Photo by Anthony Karen
Just when you think we’re getting somewhere, you realize we have a long way to go. Racism is a fact of life in this country, and the Ku Klux Klan is, sadly, very much alive and well. It could be said they’re even more fired up with the election of Barack Obama as president.
We interviewed photojournalist Anthony Karen last June about the unparallelled access he’s had to the KKK, photographing their secret ceremonies and rituals in several states in the deep South. The UK’s Independent recently did this article on the KKK and Karen’s work, and it’s worth a read.
Article via The Independent
Photos courtesy of Anthony Karen
Whether it’s humility, patience, diligence or daring, New York-based photographer Anthony Karen has a personality that’s ideally suited to a photojournalist — because somehow he infiltrates enclaves and subcultures that are notoriously closed off, among them the Ku Klux Klan, shantytowns in Haiti and one of the few surviving leaders of Cambodia’s murderous Khmer Rouge regime.
After listening to a recent NPR interview with Karen, we were curious to know more about his start, his style and his process.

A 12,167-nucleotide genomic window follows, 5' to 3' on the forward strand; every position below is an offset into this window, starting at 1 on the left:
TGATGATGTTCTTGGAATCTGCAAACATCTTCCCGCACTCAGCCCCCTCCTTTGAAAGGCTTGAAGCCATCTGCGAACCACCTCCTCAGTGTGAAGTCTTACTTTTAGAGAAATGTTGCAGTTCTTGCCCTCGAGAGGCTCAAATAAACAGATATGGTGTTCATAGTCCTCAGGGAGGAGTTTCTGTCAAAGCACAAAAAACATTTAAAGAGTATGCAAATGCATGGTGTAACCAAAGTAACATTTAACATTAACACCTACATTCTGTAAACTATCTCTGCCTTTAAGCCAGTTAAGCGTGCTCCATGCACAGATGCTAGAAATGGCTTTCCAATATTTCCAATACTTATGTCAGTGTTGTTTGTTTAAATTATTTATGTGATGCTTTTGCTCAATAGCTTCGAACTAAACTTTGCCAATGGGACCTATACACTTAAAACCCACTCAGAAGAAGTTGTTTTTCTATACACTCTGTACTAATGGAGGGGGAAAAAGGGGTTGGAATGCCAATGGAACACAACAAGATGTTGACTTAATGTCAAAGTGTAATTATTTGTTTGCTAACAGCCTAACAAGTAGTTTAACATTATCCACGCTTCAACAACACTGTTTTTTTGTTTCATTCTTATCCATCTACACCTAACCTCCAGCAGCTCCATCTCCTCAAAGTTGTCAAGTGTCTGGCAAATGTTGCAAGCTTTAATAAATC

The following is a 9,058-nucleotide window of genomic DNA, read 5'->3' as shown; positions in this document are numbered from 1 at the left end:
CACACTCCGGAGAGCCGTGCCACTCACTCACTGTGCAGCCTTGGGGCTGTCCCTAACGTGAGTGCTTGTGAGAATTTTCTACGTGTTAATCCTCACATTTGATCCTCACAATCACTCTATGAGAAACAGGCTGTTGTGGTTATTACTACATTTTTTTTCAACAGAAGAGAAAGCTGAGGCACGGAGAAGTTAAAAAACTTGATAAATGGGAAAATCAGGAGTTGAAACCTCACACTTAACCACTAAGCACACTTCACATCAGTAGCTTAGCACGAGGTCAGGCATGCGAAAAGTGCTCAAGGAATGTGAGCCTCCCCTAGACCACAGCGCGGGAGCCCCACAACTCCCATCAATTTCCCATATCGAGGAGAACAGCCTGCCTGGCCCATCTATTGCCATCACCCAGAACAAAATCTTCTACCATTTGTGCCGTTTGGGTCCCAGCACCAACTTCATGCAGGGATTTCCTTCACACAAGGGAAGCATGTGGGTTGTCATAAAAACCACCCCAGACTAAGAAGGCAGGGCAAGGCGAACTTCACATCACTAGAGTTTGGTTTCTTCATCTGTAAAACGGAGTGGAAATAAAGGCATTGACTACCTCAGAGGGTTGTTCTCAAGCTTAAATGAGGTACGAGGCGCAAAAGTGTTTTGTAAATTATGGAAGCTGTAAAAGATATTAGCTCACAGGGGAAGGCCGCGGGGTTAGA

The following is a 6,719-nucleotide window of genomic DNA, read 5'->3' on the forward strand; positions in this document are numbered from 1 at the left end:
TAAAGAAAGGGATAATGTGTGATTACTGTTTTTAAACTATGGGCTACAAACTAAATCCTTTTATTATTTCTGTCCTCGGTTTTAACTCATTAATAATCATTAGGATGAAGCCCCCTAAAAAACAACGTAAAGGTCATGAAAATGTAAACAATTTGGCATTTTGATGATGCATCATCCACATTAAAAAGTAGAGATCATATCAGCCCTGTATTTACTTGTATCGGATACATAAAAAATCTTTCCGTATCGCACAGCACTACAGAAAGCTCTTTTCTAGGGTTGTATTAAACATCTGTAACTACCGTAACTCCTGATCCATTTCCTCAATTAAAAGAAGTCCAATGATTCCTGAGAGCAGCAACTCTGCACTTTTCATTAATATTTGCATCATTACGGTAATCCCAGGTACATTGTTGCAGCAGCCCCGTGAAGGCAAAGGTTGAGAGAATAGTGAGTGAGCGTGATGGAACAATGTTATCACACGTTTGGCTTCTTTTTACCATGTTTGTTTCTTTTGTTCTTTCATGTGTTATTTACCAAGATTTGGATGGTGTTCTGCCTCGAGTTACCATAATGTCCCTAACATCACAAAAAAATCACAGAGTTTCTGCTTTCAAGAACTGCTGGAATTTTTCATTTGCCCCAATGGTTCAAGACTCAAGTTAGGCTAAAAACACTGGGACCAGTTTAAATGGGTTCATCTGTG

Interview by babydiscarted and discarted.
Why do you take photos?
I used to take photographs because I wanted to; now I also take them because I need to. I have to express myself in some creative way to feel alive — photojournalism allows me to do so many things. It fills my soul to experience the gift of being allowed into someone’s most private moments and the trust they give me to try and capture what’s going on the best that I can. It’s the beauty of creation, going home and seeing what I’ve captured on film. It’s not always a great image, but it’s a moment of time that I’ll always have access to. I can make that experience last forever. And I like to make people “feel” — hopefully it’s not a feeling to blog [about] me and say my images suck, but photography is so subjective. So what can ya do!
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